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10 Easy Grouping Techniques for the College Classroom

Tolulope Noah

Azusa Pacific University

Talking is a critical component of the learning process (Tanner, 2009, pp. 89, 93-94; Davis, 2009, pp. 97, 102). One way to incorporate student talk into the college classroom and foster active learning is through the use of "informal learning groups," where students form pairs or small groups as needed to discuss questions or work on brief processing activities. Professors can utilize these informal groups throughout a class session to "reinforce concepts, check on students' understanding, or offer a change of pace" (Davis, 2009, p. 207).

A variety of grouping techniques may be used to avoid the classroom pitfall of students routinely pairing up with friends to avoid being forced out of their comfort zones. Pairing with a variety of peers provides opportunities for students to get to know each other, encounter different perspectives, and learn from one another.

Following are 10 quick, easy, and creative techniques designed to group students to discuss questions, examine data, analyze case studies, solve problems, discuss readings, and brainstorm ideas.

1. Colorful Index Cards

Each student is given a colorful index card, and then they form groups with others who have the same color index card. Students may also form mixed groups that contain one card of each color. This strategy works particularly well with the Text Rendering Experience discussion protocol (School Reform Initiative, 2017). In this protocol, students read a passage and write a sentence, phrase, and word from the text that they found most significant on an index card. They then discuss their selected sentence, phrase, and word in small groups.

2. Playing Cards

Prepare a set of playing cards based on the number of students in the class and the number you want in each group. For a class of 20 students, you might prepare a set of playing cards with five of each suit and have each student select one. Students then get together with others who have the same suit. You can adapt this strategy by having students form groups based on the value/number on their cards instead of the suit, which is particularly useful for larger classes.

3. Clock Partners

You are probably familiar with the Think-Pair-Share discussion protocol, where you pose a question to students, give them time to think about it, and then have them pair up to share their responses (Brookfield & Preskill, 2016, pp. 139-142; Nilson, 2010, p. 164; Davis, 2010, p. 208, 293, Tanner, 2009 pp. 91-92; Tanner, 2013, pp. 323, 325). Clock Partners is a great way to spice up this strategy and expand opportunities for student interaction with a variety of peers!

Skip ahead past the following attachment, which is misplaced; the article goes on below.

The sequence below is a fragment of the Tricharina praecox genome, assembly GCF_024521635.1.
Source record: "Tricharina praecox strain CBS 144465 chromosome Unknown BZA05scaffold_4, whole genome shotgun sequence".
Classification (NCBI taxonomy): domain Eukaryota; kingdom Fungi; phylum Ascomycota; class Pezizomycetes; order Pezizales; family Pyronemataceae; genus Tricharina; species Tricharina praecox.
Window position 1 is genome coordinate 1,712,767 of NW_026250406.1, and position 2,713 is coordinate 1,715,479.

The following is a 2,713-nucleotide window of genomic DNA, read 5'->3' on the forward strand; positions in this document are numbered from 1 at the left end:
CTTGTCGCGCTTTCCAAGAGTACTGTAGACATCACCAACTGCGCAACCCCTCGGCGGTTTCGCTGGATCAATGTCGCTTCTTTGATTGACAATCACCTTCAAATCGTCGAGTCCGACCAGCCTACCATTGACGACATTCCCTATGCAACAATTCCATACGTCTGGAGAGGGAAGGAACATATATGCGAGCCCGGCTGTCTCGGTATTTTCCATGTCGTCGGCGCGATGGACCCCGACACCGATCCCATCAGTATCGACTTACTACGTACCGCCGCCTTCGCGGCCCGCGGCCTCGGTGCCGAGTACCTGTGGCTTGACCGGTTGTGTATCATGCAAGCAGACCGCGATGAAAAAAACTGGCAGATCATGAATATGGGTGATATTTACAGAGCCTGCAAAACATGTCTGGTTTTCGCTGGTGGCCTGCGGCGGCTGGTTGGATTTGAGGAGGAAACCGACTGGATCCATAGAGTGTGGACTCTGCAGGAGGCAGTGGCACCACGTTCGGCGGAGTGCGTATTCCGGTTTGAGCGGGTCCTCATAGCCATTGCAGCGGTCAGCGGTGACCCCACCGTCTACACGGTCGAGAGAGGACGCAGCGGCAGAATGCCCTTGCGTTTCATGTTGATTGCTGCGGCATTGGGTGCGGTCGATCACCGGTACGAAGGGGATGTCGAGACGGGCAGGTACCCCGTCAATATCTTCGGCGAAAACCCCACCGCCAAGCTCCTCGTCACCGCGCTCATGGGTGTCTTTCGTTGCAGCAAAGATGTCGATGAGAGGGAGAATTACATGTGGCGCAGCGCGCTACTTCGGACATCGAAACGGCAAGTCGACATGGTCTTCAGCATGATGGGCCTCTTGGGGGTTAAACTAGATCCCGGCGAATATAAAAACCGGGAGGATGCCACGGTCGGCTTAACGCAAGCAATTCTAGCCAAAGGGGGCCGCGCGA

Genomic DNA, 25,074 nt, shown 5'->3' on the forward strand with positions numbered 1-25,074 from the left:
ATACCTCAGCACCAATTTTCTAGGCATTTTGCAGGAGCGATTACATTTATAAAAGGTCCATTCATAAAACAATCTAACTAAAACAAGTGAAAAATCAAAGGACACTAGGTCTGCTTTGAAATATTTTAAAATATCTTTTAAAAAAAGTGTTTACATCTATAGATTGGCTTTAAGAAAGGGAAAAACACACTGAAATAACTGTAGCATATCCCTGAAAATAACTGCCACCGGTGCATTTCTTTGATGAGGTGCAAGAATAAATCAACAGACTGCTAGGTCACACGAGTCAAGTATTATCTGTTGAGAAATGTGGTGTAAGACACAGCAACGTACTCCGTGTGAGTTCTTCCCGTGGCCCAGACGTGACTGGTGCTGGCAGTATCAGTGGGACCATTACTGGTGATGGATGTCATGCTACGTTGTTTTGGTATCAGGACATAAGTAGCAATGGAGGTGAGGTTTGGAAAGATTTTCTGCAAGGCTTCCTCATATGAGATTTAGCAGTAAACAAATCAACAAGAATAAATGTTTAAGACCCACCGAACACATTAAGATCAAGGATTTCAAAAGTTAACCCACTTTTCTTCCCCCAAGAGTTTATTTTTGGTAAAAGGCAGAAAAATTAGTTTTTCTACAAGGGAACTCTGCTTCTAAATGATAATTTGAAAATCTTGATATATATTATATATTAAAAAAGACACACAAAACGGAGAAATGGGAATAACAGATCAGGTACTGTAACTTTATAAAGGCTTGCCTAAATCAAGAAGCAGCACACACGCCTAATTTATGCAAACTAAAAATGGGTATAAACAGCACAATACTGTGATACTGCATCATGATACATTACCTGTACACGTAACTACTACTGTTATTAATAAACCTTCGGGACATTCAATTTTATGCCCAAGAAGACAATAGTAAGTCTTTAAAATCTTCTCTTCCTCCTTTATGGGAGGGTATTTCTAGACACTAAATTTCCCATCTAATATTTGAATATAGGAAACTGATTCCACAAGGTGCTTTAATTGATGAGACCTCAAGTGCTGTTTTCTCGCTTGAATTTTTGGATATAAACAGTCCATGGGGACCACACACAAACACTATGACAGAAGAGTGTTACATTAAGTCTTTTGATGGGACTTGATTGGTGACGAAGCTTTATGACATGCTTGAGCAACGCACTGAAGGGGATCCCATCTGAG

Provide each student with a Clock Partners handout. You can use a clock with all 12 hour slots or with four hour slots (3:00, 6:00, 9:00 & 12:00), based on your needs. Give students time to walk around the room and make “appointments” with peers. To make an appointment, both people must have that hour free on their clock, and write each other's names down in the appropriate slot. Whenever you need students to pair up, simply tell them to take out their Clock Partners handout and meet with their _____ o'clock partner! (Example: "Please meet with your 4:00 partner and discuss the text.")

Download a free Clock Partners template here.

4. Dot Stickers on Handouts

Place multi-colored dot stickers on handouts before class. Students form pairs/groups with others who have the same color dot on their handouts. Likewise, you can have students form mixed groups composed of students who have each color dot.

5. Numbers/Letters on Handouts

Write numbers or letters in the corner of the handouts you will be using. Students form pairs/groups with those who have the same number or letter on their handouts, or form mixed groups as previously described. The numbering strategy is also useful when you need students to read aloud. For example, the handout pictured on the left has five bullet points listed about privilege. I wrote the numbers 1 to 5 on five of the handouts, and the five students who had numbers on their handouts read aloud the bullet point that matched their number.

6. Color-Coded Paper

This strategy is particularly useful for activities where students read about different topics and then teach others about what they learned (Brookfield & Preskill, 2016, pp. 189-192; Nilson, 2010, p. 164; Davis, 2009, pp. 209-210; Barkley